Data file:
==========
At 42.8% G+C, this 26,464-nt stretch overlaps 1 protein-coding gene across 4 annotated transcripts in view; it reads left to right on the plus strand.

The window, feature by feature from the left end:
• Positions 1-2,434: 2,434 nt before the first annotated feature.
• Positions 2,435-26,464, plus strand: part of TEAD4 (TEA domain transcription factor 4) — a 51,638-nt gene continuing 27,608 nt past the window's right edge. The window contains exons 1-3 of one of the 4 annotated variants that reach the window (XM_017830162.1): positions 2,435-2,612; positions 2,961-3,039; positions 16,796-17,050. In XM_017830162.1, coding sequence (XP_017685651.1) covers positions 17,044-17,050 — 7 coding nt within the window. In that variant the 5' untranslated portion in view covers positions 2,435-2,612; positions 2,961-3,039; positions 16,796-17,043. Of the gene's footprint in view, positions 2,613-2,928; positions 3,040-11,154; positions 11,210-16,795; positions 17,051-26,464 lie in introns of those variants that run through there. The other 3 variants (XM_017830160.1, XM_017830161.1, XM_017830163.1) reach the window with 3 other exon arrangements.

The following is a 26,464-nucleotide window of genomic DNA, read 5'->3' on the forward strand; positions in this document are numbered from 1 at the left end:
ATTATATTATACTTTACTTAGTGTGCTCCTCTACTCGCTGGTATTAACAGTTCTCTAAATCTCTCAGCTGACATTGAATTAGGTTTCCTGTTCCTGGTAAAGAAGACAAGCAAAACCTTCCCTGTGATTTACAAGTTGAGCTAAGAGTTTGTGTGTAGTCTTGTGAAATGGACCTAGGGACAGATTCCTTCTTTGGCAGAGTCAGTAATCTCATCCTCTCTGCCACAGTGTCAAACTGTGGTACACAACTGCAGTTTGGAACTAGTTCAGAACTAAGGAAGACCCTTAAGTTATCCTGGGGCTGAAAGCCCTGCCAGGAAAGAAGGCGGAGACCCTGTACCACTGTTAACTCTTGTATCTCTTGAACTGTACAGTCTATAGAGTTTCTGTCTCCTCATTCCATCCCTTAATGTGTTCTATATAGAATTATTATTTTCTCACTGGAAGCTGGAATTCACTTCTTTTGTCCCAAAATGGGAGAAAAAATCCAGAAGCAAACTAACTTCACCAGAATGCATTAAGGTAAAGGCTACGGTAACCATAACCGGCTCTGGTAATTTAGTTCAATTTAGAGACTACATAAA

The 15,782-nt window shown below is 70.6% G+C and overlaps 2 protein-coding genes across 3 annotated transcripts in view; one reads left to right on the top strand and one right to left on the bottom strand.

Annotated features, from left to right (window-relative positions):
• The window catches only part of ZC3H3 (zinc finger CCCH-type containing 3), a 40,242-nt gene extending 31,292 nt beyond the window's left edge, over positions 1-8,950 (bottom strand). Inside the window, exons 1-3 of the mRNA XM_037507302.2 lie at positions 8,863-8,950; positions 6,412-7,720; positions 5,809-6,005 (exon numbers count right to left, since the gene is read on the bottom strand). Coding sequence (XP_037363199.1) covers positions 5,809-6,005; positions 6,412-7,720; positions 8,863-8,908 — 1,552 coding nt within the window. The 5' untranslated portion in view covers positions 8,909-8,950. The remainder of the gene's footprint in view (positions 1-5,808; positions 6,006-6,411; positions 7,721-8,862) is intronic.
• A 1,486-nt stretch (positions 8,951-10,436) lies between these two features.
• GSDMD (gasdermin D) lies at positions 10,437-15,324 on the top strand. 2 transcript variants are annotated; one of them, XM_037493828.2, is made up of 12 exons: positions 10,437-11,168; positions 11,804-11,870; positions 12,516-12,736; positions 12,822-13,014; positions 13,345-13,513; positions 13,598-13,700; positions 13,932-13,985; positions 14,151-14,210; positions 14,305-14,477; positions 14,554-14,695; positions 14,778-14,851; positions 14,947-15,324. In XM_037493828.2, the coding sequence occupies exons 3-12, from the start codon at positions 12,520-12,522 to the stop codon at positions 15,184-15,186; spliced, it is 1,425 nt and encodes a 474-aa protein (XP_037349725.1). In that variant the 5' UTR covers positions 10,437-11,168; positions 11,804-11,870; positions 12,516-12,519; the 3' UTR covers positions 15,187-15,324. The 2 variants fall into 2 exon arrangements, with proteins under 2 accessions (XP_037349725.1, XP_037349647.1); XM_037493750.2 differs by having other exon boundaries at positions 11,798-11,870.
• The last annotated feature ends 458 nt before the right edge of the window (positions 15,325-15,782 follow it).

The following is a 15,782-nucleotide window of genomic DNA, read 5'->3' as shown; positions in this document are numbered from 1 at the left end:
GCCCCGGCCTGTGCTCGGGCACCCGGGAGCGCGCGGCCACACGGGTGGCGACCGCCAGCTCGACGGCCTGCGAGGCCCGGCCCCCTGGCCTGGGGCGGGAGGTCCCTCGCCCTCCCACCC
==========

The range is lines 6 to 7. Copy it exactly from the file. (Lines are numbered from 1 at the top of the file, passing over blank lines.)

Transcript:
ATTATATTATACTTTACTTAGTGTGCTCCTCTACTCGCTGGTATTAACAGTTCTCTAAATCTCTCAGCTGACATTGAATTAGGTTTCCTGTTCCTGGTAAAGAAGACAAGCAAAACCTTCCCTGTGATTTACAAGTTGAGCTAAGAGTTTGTGTGTAGTCTTGTGAAATGGACCTAGGGACAGATTCCTTCTTTGGCAGAGTCAGTAATCTCATCCTCTCTGCCACAGTGTCAAACTGTGGTACACAACTGCAGTTTGGAACTAGTTCAGAACTAAGGAAGACCCTTAAGTTATCCTGGGGCTGAAAGCCCTGCCAGGAAAGAAGGCGGAGACCCTGTACCACTGTTAACTCTTGTATCTCTTGAACTGTACAGTCTATAGAGTTTCTGTCTCCTCATTCCATCCCTTAATGTGTTCTATATAGAATTATTATTTTCTCACTGGAAGCTGGAATTCACTTCTTTTGTCCCAAAATGGGAGAAAAAATCCAGAAGCAAACTAACTTCACCAGAATGCATTAAGGTAAAGGCTACGGTAACCATAACCGGCTCTGGTAATTTAGTTCAATTTAGAGACTACATAAA

The 15,782-nt window shown below is 70.6% G+C and overlaps 2 protein-coding genes across 3 annotated transcripts in view; one reads left to right on the top strand and one right to left on the bottom strand.